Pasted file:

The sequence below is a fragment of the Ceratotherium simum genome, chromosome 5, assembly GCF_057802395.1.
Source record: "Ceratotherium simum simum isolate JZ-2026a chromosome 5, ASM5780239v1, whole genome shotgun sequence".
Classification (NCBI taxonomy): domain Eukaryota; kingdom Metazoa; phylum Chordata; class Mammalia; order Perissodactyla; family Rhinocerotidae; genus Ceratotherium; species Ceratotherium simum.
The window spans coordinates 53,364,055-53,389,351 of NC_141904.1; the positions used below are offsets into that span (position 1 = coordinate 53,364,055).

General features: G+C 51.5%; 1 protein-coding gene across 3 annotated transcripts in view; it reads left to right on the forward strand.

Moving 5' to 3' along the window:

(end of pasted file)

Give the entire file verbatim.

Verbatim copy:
The sequence below is a fragment of the Ceratotherium simum genome, chromosome 5, assembly GCF_057802395.1.
Source record: "Ceratotherium simum simum isolate JZ-2026a chromosome 5, ASM5780239v1, whole genome shotgun sequence".
Classification (NCBI taxonomy): domain Eukaryota; kingdom Metazoa; phylum Chordata; class Mammalia; order Perissodactyla; family Rhinocerotidae; genus Ceratotherium; species Ceratotherium simum.
The window spans coordinates 53,364,055-53,389,351 of NC_141904.1; the positions used below are offsets into that span (position 1 = coordinate 53,364,055).

General features: G+C 51.5%; 1 protein-coding gene across 3 annotated transcripts in view; it reads left to right on the forward strand.

Moving 5' to 3' along the window: